I (Peg) am fascinated with the energetic aspects of money and what is does to us, what it does to society. For some time I have been thinking about the value of work and goods and services. Why do people work at jobs they don’t like? What factors go into deciding that an hour of time from one person is worth more or less than an hour of time from another? How did we get to the point where so many people are not earning a living wage while others have more than they will ever need or use? There are many reasons for all of this, on multiple levels.
What is interesting about our current times is that these topics have reached the mainstream and we are beginning to have intelligent conversations about them in many spheres of influence. Last week I started reading Debt: The First 5,000 Years, by . Within a few days, a friend told me about Sacred Economics: Money, Gift and Society in the Age of Transition by Charles Eisenstein. Interestingly enough, they were published on the same day: July 12, 2011, just ahead of the Occupy Wall St. movement. As I was scanning my email today, a third link came in. The Daily posted a story called: “When Generosity Meets Venture Capital.” When I delve deep into a topic, things often come to me in groups of three.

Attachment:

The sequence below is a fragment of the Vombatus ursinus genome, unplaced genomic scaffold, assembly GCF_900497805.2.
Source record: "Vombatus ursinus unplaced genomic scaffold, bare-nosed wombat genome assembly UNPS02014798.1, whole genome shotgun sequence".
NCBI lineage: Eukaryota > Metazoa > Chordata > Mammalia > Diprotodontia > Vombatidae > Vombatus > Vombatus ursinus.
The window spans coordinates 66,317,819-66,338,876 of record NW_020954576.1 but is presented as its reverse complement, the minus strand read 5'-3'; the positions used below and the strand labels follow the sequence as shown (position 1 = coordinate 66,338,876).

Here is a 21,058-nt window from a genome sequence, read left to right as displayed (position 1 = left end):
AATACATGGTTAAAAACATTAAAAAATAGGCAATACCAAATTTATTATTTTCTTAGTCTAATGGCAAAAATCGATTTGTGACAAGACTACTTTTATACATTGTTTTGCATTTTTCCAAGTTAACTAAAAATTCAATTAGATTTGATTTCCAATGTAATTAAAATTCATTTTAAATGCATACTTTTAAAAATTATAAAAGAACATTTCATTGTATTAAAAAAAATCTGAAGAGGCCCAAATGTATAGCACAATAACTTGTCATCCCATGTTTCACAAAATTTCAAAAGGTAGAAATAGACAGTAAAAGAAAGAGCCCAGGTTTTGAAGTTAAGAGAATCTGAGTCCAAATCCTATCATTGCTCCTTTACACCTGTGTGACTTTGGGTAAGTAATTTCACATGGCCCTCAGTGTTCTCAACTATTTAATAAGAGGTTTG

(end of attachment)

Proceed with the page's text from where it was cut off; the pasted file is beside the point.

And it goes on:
A public conversation about money, debt and humanity is emerging. It’s a growing movement and it’s exciting. During Biblical times, Jubilee years were held periodically where all consumer debt was cancelled. Just imagine how things would shift if we did this today! The time is right to envision a world where we all live in peace, health and happiness … and we can all contribute in one way or another.
- Debt: The First 5,000 Years, by David Graeber (theglobeandmail.com)